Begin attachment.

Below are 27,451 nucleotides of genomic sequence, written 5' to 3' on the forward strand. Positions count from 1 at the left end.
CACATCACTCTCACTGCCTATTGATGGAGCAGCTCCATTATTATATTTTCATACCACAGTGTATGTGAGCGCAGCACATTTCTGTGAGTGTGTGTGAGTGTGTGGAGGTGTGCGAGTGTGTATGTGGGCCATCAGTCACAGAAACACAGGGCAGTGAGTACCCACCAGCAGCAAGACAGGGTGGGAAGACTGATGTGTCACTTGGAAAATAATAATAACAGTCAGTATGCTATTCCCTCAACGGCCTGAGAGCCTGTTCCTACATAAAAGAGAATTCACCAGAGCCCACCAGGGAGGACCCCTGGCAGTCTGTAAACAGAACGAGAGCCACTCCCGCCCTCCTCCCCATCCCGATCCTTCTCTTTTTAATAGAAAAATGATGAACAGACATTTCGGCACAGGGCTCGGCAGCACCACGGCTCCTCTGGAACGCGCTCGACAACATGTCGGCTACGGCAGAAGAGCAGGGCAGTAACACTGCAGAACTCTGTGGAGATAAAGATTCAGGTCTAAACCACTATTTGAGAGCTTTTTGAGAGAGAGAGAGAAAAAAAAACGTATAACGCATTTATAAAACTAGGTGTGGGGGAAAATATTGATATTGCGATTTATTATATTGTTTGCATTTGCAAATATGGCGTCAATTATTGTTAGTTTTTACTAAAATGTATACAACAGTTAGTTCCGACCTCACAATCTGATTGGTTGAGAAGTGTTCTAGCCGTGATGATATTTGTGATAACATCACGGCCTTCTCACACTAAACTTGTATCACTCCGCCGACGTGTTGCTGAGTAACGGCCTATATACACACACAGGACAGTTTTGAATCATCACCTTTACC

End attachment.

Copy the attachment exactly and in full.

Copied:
Below are 27,451 nucleotides of genomic sequence, written 5' to 3' on the forward strand. Positions count from 1 at the left end.
CACATCACTCTCACTGCCTATTGATGGAGCAGCTCCATTATTATATTTTCATACCACAGTGTATGTGAGCGCAGCACATTTCTGTGAGTGTGTGTGAGTGTGTGGAGGTGTGCGAGTGTGTATGTGGGCCATCAGTCACAGAAACACAGGGCAGTGAGTACCCACCAGCAGCAAGACAGGGTGGGAAGACTGATGTGTCACTTGGAAAATAATAATAACAGTCAGTATGCTATTCCCTCAACGGCCTGAGAGCCTGTTCCTACATAAAAGAGAATTCACCAGAGCCCACCAGGGAGGACCCCTGGCAGTCTGTAAACAGAACGAGAGCCACTCCCGCCCTCCTCCCCATCCCGATCCTTCTCTTTTTAATAGAAAAATGATGAACAGACATTTCGGCACAGGGCTCGGCAGCACCACGGCTCCTCTGGAACGCGCTCGACAACATGTCGGCTACGGCAGAAGAGCAGGGCAGTAACACTGCAGAACTCTGTGGAGATAAAGATTCAGGTCTAAACCACTATTTGAGAGCTTTTTGAGAGAGAGAGAGAAAAAAAAACGTATAACGCATTTATAAAACTAGGTGTGGGGGAAAATATTGATATTGCGATTTATTATATTGTTTGCATTTGCAAATATGGCGTCAATTATTGTTAGTTTTTACTAAAATGTATACAACAGTTAGTTCCGACCTCACAATCTGATTGGTTGAGAAGTGTTCTAGCCGTGATGATATTTGTGATAACATCACGGCCTTCTCACACTAAACTTGTATCACTCCGCCGACGTGTTGCTGAGTAACGGCCTATATACACACACAGGACAGTTTTGAATCATCACCTTTACC